One of the “moves” that makes a ProjectCiv discussion successful? Taking time before the discussion begins to be grateful.

When I started ProjectCiv, I just had a topic. I had some discussion rules. Heck, since I’m a school librarian at a high school, I didn’t even have a regular classroom. I just knew that I had kids who were talking about politics, but they were in an echo chamber. I even had some students who were watching political debates online- they liked the idea of “owning the libs” or “owning the cons.”

At first, I just had students get into groups, read the rules, and go. But then I realized that I really wanted to start in a moment of unity, and the best way to do that was by connecting what students were doing (engaging in a discussion about a topic with others who may disagree with them) with the positive implications.

So this is why I begin a ProjectCiv discussion with a moment of gratitude. What I say to students usually goes something like this:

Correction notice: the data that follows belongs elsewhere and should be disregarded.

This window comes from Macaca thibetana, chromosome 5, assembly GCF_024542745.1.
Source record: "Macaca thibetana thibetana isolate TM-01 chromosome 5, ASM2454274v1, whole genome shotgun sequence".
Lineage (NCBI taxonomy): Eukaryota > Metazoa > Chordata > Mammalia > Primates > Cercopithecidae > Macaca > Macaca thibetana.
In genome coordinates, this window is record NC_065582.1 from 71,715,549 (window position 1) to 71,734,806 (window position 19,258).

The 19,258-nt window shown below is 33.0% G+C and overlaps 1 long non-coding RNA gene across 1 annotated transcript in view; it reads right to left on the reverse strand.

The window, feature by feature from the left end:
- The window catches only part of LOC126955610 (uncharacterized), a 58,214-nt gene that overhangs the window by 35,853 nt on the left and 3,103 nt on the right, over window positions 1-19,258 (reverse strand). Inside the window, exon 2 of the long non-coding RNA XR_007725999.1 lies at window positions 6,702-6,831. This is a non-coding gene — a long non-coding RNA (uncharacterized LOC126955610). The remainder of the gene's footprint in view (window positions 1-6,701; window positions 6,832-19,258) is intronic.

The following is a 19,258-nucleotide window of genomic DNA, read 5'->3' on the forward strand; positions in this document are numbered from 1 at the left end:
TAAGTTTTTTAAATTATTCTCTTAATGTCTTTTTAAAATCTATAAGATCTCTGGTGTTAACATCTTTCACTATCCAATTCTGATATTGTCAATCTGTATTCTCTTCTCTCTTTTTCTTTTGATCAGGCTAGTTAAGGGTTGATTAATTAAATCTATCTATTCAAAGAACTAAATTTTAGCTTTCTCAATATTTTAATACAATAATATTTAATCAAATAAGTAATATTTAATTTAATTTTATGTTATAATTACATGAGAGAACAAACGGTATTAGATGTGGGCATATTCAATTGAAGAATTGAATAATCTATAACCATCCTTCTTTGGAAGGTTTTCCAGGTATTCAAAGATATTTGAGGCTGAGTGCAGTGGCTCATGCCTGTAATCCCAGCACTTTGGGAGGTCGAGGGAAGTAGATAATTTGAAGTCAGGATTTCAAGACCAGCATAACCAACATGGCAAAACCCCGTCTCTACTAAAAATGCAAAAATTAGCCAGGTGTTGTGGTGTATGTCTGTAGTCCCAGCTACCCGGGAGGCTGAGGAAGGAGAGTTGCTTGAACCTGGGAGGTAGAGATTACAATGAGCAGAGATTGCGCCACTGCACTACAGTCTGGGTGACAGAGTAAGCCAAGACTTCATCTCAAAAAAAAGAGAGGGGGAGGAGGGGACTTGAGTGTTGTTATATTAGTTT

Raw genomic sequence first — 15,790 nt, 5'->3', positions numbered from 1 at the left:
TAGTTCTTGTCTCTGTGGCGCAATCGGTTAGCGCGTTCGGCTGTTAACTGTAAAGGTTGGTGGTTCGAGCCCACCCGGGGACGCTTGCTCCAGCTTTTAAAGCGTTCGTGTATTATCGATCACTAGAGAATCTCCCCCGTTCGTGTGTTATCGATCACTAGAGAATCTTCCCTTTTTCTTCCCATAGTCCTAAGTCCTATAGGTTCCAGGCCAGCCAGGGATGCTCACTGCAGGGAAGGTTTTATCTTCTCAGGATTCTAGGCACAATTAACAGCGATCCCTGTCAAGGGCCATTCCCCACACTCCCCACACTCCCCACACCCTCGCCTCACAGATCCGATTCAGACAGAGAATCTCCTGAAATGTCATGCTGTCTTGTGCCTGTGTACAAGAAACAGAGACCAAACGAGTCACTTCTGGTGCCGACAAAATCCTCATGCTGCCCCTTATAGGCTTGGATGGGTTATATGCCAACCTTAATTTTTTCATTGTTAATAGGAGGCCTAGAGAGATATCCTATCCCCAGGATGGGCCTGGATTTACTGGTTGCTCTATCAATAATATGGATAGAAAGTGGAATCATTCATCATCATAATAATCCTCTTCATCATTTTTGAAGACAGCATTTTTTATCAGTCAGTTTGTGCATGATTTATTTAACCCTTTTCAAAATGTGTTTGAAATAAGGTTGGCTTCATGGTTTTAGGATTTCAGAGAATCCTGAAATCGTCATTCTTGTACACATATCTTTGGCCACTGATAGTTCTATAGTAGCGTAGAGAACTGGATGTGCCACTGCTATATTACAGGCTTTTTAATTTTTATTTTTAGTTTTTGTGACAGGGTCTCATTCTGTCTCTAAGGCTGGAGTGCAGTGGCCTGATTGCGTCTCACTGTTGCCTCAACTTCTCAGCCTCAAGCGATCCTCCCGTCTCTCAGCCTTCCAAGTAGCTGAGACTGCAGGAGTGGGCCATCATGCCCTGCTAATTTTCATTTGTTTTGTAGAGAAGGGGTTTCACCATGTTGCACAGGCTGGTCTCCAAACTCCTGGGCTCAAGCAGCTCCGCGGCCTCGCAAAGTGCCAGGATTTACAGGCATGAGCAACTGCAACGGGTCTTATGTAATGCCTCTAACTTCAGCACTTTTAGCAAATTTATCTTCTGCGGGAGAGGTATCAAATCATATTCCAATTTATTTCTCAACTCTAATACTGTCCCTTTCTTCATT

Today, you are going to share your ideas and your opinions with your group. The right to do that is enshrined in the First Amendment of our Constitution, and so today you are being very American! Furthermore, whatever opinion you take away from this discussion, you can act on it. You can petition your elected officials for a change. You can write a Letter to the Editor. You can peaceably gather. You have agency. And reading widely and having this discussion helps you make a better argument. Studies show that politically diverse teams are more effective. So you’re helping your group members. And when your group members push back on your ideas, they’re helping you. So let’s give our group a high-five and tell them thanks!

We shouldn’t forget that for students- heck, for all of us- having discussions about possibly controversial topics is hard. So what the moment of gratitude does is make something that’s hard into a positive. It also unites us with those who may have a different opinion.



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